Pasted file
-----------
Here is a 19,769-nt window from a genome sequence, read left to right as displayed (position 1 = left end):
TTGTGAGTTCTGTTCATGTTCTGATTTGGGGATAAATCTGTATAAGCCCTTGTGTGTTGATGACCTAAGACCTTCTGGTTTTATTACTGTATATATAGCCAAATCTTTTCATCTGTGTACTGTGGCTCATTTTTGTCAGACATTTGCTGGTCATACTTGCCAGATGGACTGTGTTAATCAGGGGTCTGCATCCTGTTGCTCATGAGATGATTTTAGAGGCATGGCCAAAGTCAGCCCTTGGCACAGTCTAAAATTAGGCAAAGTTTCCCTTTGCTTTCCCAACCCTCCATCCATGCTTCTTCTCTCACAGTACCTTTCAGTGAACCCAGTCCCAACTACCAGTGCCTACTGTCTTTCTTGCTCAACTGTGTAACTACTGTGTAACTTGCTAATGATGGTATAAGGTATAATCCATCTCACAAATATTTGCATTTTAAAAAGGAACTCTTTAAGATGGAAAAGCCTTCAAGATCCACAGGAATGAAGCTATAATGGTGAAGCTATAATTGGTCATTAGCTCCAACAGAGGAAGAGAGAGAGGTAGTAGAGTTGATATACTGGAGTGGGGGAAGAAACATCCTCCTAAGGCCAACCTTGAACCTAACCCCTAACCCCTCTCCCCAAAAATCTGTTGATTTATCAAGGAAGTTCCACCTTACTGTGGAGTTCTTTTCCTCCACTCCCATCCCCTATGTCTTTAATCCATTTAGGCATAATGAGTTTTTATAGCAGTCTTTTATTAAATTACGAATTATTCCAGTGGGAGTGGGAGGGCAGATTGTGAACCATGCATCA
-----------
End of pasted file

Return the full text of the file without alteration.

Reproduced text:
Here is a 19,769-nt window from a genome sequence, read left to right as displayed (position 1 = left end):
TTGTGAGTTCTGTTCATGTTCTGATTTGGGGATAAATCTGTATAAGCCCTTGTGTGTTGATGACCTAAGACCTTCTGGTTTTATTACTGTATATATAGCCAAATCTTTTCATCTGTGTACTGTGGCTCATTTTTGTCAGACATTTGCTGGTCATACTTGCCAGATGGACTGTGTTAATCAGGGGTCTGCATCCTGTTGCTCATGAGATGATTTTAGAGGCATGGCCAAAGTCAGCCCTTGGCACAGTCTAAAATTAGGCAAAGTTTCCCTTTGCTTTCCCAACCCTCCATCCATGCTTCTTCTCTCACAGTACCTTTCAGTGAACCCAGTCCCAACTACCAGTGCCTACTGTCTTTCTTGCTCAACTGTGTAACTACTGTGTAACTTGCTAATGATGGTATAAGGTATAATCCATCTCACAAATATTTGCATTTTAAAAAGGAACTCTTTAAGATGGAAAAGCCTTCAAGATCCACAGGAATGAAGCTATAATGGTGAAGCTATAATTGGTCATTAGCTCCAACAGAGGAAGAGAGAGAGGTAGTAGAGTTGATATACTGGAGTGGGGGAAGAAACATCCTCCTAAGGCCAACCTTGAACCTAACCCCTAACCCCTCTCCCCAAAAATCTGTTGATTTATCAAGGAAGTTCCACCTTACTGTGGAGTTCTTTTCCTCCACTCCCATCCCCTATGTCTTTAATCCATTTAGGCATAATGAGTTTTTATAGCAGTCTTTTATTAAATTACGAATTATTCCAGTGGGAGTGGGAGGGCAGATTGTGAACCATGCATCA